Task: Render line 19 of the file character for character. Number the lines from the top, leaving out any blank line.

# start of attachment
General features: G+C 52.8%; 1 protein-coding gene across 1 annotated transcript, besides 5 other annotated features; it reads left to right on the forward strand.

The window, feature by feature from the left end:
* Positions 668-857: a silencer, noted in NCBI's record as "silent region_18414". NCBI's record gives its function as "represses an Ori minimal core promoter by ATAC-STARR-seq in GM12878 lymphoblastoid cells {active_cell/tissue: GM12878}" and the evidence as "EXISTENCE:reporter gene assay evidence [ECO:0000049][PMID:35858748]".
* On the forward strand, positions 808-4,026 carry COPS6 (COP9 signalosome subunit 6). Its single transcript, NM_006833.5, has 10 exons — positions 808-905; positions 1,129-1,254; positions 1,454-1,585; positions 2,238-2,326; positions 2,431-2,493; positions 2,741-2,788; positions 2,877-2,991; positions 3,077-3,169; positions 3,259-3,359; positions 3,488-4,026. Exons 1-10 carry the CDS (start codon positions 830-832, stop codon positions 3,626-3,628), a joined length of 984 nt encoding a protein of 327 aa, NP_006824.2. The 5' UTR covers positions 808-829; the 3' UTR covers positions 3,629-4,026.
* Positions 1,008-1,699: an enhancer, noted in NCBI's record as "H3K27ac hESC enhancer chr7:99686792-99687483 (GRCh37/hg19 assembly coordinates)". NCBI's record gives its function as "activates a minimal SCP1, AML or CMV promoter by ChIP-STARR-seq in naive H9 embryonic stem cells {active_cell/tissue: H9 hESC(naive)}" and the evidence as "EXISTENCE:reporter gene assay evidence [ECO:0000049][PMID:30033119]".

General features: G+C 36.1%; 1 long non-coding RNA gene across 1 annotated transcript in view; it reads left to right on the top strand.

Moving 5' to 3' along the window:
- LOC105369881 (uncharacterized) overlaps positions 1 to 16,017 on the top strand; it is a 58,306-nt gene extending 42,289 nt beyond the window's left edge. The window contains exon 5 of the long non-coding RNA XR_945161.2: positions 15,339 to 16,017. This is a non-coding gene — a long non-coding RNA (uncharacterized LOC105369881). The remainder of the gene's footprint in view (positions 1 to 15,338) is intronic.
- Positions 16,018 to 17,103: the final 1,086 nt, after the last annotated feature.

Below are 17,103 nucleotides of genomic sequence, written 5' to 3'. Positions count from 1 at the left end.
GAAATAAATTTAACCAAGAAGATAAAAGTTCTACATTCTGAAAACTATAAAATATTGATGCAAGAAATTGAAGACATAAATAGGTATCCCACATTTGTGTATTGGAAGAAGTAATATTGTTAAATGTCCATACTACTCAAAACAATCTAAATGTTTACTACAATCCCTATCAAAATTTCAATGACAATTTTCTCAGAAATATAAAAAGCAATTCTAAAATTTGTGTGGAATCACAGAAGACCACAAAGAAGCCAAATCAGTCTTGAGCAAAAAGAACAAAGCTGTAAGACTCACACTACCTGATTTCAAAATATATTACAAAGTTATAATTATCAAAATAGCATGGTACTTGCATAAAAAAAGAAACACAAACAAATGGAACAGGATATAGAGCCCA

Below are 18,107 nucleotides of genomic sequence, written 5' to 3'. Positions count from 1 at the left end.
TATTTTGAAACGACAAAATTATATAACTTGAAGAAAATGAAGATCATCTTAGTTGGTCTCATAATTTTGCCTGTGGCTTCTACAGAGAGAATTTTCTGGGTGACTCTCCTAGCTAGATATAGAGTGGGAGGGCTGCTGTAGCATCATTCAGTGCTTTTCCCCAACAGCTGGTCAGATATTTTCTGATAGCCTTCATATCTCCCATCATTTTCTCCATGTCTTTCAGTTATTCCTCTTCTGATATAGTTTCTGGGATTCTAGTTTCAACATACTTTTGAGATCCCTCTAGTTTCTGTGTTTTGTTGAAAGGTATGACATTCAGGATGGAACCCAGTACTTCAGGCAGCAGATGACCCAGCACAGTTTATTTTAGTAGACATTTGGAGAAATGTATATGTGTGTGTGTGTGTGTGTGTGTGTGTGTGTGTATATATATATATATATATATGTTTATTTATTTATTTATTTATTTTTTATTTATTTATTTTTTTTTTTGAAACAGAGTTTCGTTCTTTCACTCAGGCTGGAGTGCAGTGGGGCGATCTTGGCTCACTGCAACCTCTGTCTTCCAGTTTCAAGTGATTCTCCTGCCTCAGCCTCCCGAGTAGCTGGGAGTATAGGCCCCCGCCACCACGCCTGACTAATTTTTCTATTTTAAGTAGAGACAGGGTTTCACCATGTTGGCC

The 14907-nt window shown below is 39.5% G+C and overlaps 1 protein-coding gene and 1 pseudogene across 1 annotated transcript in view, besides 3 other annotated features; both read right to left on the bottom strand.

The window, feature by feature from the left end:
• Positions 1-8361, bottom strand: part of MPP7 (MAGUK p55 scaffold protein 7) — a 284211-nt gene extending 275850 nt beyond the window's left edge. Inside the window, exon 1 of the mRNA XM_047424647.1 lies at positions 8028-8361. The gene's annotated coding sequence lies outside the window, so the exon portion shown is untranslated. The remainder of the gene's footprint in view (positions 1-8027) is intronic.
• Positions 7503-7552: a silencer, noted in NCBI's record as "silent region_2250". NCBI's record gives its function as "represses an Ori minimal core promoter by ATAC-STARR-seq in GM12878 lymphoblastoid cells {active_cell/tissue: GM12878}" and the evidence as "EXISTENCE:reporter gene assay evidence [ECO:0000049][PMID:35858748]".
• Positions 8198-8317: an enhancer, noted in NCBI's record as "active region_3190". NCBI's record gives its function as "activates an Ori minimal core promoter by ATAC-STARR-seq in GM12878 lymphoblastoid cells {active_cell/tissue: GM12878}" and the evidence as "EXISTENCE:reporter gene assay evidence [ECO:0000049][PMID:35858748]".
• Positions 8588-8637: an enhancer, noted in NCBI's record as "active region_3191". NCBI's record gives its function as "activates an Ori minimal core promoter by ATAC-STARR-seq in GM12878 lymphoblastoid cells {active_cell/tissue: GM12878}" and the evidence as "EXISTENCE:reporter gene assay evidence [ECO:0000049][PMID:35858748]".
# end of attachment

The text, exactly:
• Positions 8588-8637: an enhancer, noted in NCBI's record as "active region_3191". NCBI's record gives its function as "activates an Ori minimal core promoter by ATAC-STARR-seq in GM12878 lymphoblastoid cells {active_cell/tissue: GM12878}" and the evidence as "EXISTENCE:reporter gene assay evidence [ECO:0000049][PMID:35858748]".